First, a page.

The report presented a compelling, fact-based narrative about how economic growth and climate action can—and must—be achieved together, delivered by trusted thought leaders on a global scale. Changing the discourse around climate action during the UN Climate Summit and reaching billions of people through the media have already changed thinking. The report’s long-term impact will be evident as heads of government, ministers of finance and CEOs use the recommendations to shape their policy decisions. Engagement with key countries and sectors is planned for the coming year.
The Green Climate Fund, launched in 2014, offers an ambitious platform for contributions and investments in climate mitigation and adaptation in the developing world. WRI helped shape the Fund's structure, ensuring that ambition and rigor were built in so the Fund can deliver value and secure and distribute money to mitigate and adapt to climate change.
Helping the world’s developing countries cope with a changing climate is a key challenge of the 21st century. To meet this challenge, it is essential to find the most effective way to raise funds and invest in projects that curb emissions and build resilience to the climate impacts that are already unavoidable. But the question of how to get the money to a wide range of countries most effectively has not been fully addressed, even as the need becomes more urgent.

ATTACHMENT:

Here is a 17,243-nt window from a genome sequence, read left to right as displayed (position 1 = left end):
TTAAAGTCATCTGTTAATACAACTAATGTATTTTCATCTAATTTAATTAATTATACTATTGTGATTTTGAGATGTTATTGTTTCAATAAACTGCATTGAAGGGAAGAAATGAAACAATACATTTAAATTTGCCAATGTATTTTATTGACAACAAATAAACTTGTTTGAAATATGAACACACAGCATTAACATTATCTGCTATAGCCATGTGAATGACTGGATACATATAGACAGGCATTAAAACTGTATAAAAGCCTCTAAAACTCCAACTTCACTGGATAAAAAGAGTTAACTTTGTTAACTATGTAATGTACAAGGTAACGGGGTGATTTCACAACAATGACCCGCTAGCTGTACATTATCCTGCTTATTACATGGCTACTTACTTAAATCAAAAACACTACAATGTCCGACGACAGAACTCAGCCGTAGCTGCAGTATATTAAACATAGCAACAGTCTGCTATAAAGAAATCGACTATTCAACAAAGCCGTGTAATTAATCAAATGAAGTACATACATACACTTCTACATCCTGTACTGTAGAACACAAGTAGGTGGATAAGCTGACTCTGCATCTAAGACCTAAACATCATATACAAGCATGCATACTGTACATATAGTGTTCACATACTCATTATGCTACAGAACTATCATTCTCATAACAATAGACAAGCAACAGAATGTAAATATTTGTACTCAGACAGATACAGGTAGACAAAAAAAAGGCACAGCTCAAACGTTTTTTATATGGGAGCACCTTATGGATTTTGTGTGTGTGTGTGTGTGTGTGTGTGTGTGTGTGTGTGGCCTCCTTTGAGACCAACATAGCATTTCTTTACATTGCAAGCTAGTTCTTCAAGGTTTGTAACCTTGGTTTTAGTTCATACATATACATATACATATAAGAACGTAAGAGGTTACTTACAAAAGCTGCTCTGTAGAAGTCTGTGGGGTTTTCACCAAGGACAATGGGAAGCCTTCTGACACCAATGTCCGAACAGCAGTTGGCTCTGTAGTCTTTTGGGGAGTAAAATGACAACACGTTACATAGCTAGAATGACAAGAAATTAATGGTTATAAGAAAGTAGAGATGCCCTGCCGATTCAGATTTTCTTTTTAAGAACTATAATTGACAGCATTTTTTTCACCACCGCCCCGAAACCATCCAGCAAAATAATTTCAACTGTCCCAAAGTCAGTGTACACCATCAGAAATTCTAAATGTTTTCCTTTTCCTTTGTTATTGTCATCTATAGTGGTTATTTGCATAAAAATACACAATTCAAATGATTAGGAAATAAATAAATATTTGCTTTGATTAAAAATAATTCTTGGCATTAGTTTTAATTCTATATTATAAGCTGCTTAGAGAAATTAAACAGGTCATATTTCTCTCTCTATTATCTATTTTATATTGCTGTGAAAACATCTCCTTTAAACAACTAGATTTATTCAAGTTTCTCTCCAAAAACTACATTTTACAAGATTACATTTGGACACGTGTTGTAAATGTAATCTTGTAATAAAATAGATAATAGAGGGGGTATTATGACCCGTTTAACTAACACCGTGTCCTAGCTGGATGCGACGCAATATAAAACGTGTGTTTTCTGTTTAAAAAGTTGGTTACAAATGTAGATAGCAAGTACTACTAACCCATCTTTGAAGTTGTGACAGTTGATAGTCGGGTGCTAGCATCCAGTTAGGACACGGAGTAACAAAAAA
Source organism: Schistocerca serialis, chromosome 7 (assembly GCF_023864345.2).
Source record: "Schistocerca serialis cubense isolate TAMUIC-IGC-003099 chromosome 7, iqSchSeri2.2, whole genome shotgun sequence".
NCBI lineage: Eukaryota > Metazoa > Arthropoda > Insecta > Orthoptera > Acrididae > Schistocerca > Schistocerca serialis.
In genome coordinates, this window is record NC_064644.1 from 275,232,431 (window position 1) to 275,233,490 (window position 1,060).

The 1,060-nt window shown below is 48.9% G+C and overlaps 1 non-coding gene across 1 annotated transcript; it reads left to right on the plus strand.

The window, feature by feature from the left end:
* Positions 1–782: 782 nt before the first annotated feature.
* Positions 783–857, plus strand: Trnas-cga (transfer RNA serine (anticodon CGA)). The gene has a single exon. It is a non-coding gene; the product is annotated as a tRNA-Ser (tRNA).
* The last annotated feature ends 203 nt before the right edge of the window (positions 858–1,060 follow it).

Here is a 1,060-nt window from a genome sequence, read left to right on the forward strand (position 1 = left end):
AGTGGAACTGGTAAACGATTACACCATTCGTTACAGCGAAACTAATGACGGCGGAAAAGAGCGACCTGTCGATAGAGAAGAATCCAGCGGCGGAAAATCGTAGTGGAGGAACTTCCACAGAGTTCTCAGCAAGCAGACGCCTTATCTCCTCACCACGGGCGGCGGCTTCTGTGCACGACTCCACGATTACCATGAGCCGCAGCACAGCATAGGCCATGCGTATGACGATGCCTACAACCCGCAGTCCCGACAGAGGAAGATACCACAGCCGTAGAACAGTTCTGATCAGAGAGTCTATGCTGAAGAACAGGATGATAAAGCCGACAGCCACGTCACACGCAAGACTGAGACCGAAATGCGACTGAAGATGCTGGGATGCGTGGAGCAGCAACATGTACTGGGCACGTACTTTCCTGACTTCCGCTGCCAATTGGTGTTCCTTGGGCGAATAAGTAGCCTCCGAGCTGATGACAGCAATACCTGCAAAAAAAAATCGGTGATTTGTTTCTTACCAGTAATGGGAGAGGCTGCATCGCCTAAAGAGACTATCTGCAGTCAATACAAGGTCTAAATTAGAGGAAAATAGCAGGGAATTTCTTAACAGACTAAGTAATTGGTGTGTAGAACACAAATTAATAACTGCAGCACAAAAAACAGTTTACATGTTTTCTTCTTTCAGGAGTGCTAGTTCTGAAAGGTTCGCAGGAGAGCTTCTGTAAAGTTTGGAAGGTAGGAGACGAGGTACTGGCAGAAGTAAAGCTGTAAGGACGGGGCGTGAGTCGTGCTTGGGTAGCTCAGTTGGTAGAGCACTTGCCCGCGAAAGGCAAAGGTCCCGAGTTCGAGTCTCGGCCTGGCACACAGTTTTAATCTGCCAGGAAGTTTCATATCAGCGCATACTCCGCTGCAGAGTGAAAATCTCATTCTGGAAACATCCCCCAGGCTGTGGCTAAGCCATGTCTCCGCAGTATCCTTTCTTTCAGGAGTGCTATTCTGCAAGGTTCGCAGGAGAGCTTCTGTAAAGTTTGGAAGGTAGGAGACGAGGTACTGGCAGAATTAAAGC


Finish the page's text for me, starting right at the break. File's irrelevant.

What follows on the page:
The Green Climate Fund, shepherded by WRI from its inception in 2011 through its launch in 2014, offers an ambitious platform for contributions and investments in climate mitigation and adaptation in the developing world. Unlike previous major multilateral climate funds, the Green Climate Fund has a broad base of contributors among both developed and developing countries. Its 24 board members are balanced between developed and developing countries, and its administration is lean. The Fund is designed to work through partners, including national institutions like national development banks and international institutions like the World Bank. Private sector involvement is central to the Fund, which has the flexibility to use innovative financial instruments to encourage private companies to help tackle climate change, and to stretch the Fund’s resources.
WRI’s engagement helped get the Fund up and running in May 2014, ready for funding pledges well before the Lima climate negotiations in December. WRI helped ensure that ambition and rigor were built in, so the Fund can deliver value for money to mitigate and adapt to climate change.
As pledges of support flow in, the Fund’s investment framework lets it set priorities about how money can be invested for maximum impact. The Fund’s structure, shaped by WRI, enables it to extend its reach through a wide array of partners, balanced between national and international institutions, while ensuring that all partners meet high fiduciary, environmental and social standards as they move forward.